Ships set sail toward Twin Ports

Imagine climbing 100 feet up a pole. Now imagine that the pole is the mast of a ship, and you're on Lake Superior, with heavy waves shaking ship, mast and you.

Imagine climbing 100 feet up a pole. Now imagine that the pole is the mast of a ship, and you're on Lake Superior, with heavy waves shaking ship, mast and you.

"It's really rocking and really windy," said Carrie Ronstrom as she pointed at a picture of herself doing just that. "And so they send me up there, and while you're climbing up ... there's really room for one foot and one hand by the time you get up there. It's really scary ... especially when it's that rocky. I thought the ship was going to throw me off."

It was last summer, and Ronstrom, a pre-med student at the College of St. Scholastica, was an apprentice on the U.S. Brig Niagara dispatched to take in the sails with a storm brewing. It was the third straight year that Ronstrom, 22, spent part of the summer on the tall ship Niagara.

This summer, taking classes and prepping for her senior year and her Medical College Admission Test, Ronstrom stayed ashore.

But the Marshall School graduate, who lives with her grandmother in Duluth, will be in the Canal Park crowd this weekend, when the Niagara, the Lynx and the Pride of Baltimore II are in town for the Duluth Music and Maritime Festival.


The Lynx could arrive as soon as today, said Gene Shaw, spokesman for Visit Duluth, the sponsoring organization. It will be the first visit to the Twin Ports for the California-based Lynx. The Niagara and the Pride of Baltimore, which appear likely to arrive sometime on Thursday, are getting to be regulars.

"Excitement for arriving to Duluth builds among the crew," Jamie Trost, the Baltimore's captain, wrote in a blog on Sunday. "This is probably in no small part because in my four consecutive years of sailing there -- three aboard PRIDE II and once with the schooner DENIS SULLIVAN -- I have come to like the city and its unique status as the inland-most port in the world."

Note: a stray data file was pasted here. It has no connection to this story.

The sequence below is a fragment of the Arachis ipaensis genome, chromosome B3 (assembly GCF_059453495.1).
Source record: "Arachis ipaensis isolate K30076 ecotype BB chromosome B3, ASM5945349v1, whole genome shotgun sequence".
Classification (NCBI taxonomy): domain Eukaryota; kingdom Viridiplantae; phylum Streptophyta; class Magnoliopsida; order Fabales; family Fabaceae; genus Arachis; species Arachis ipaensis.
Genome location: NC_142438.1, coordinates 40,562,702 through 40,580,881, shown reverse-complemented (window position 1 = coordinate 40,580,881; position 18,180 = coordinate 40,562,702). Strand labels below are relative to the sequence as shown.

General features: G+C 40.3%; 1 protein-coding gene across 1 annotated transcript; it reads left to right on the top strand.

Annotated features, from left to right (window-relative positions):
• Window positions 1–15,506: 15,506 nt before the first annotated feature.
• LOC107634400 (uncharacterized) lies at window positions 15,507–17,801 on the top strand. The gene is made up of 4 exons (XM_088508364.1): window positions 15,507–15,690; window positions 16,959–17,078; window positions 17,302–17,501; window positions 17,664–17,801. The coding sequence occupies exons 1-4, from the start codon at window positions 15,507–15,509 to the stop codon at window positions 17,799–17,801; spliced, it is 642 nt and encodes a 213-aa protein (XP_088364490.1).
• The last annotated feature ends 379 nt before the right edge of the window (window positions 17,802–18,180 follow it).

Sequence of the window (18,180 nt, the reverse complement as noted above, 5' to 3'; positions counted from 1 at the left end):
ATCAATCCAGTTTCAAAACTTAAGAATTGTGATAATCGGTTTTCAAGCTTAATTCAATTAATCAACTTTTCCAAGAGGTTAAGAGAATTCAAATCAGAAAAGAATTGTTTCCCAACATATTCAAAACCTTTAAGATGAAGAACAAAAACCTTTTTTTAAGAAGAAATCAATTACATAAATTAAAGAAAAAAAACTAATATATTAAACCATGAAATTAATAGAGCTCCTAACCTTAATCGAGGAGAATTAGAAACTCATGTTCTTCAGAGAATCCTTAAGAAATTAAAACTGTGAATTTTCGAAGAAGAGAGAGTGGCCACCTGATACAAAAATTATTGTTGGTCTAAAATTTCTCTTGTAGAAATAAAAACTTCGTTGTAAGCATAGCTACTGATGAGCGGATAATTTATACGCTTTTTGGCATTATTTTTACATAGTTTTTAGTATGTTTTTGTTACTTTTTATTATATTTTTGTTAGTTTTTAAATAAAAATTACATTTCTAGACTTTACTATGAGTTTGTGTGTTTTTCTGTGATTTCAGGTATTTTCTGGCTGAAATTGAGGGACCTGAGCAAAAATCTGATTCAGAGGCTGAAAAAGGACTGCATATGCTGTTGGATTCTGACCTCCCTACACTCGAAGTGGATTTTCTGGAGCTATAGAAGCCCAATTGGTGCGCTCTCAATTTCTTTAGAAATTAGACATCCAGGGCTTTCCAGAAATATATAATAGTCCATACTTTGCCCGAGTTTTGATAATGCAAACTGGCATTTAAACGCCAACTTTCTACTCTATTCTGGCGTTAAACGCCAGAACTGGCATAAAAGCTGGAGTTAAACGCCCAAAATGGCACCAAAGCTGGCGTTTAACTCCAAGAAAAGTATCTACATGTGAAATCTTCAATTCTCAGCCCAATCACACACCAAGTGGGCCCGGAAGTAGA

If crews of the tall ships like Duluth, the feeling must be mutual. Last summer's armada of nine tall ships brought an estimated 250,000 people to town. But any number of tall ships seems to draw a big crowd.

"I still remember in 2008 when the ships sailed in, and one of the crew members on board the Pride looked at me, and he said, 'Does anybody in Duluth work?' " Shaw related with a chuckle.

"And he said, 'You have more people here welcoming us than we got when we were in New York City for the Fourth of July.' "

Ronstrom was in the crowd that weekend, waiting five hours on a hot day to get on board the Niagara. By the time she got on the ship, her mind was made up. She approached a crew member, the crew member introduced her to the captain, and she filled out an application.

A few days later, she was a trainee aboard the Niagara, shelling out a little more than $1,000 for two weeks of hauling sails, working four-hour shifts in the middle of the night and sleeping -- or trying to sleep -- in a hammock in such close quarters she could have rolled into the hammock next to her.

She adapted to the hammock, and the night shift had its rewards.


"Even though you're not getting any sleep, you're looking at the stars and the shooting stars, and sometimes you're looking at the northern lights -- things that you can't see when you're stuck in a city," Ronstrom said.

She came back in 2009 as an apprentice for a six-week voyage from the Niagara's home port in Erie, Pa., to Montreal via the St. Lawrence Seaway. Last year, she sailed for another six weeks from Erie to Duluth and Chicago. Ronstrom still had to pay to sail, but only about $200 each summer, she said.

Ronstrom has tickets for the Music & Maritime Festival and hopes to link up with friends on the Niagara and even take a day trip or two. She knows she'll feel pangs for the sailing lifestyle.

"I wish I was on the ship," Ronstrom said. "But you can't live a fairy tale forever."

Festival facts

The Duluth Music & Maritime Festival is Friday through Monday in Canal Park. All three ships are offering Sail Aways, taking passengers on Lake Superior for about two hours. As of Tuesday, a small number of tickets remained for Sail Aways, said Gene Shaw of Visit Duluth. Prices range from $95 to $125. Tickets can be ordered at (877) 435-9849. If any spots remain, passengers will be able to purchase tickets at the ships. Sail Away gates will be open at 8 a.m. all four days.

This year's festival will not include on-board tours.

The festival grounds behind Grandma's Sports Garden and the Paulucci Building in Canal Park will open at noon on Friday, 9 a.m. on Saturday and 10 a.m. on Sunday, with evening concerts on Friday and Saturday. Festival grounds will be closed on Monday.


Tickets can be purchased in advance or at the gate and at the Electric Fetus, 12 E. Superior St. A Multi-Day Festival Pass is available for $40, including all evening concerts; $20 for daily passes including evening concerts; family weekend passes for $25, daily family passes for $15 (evening concerts not included); individual daily passes for $10 (evening concerts not included).

For more information, go to: .

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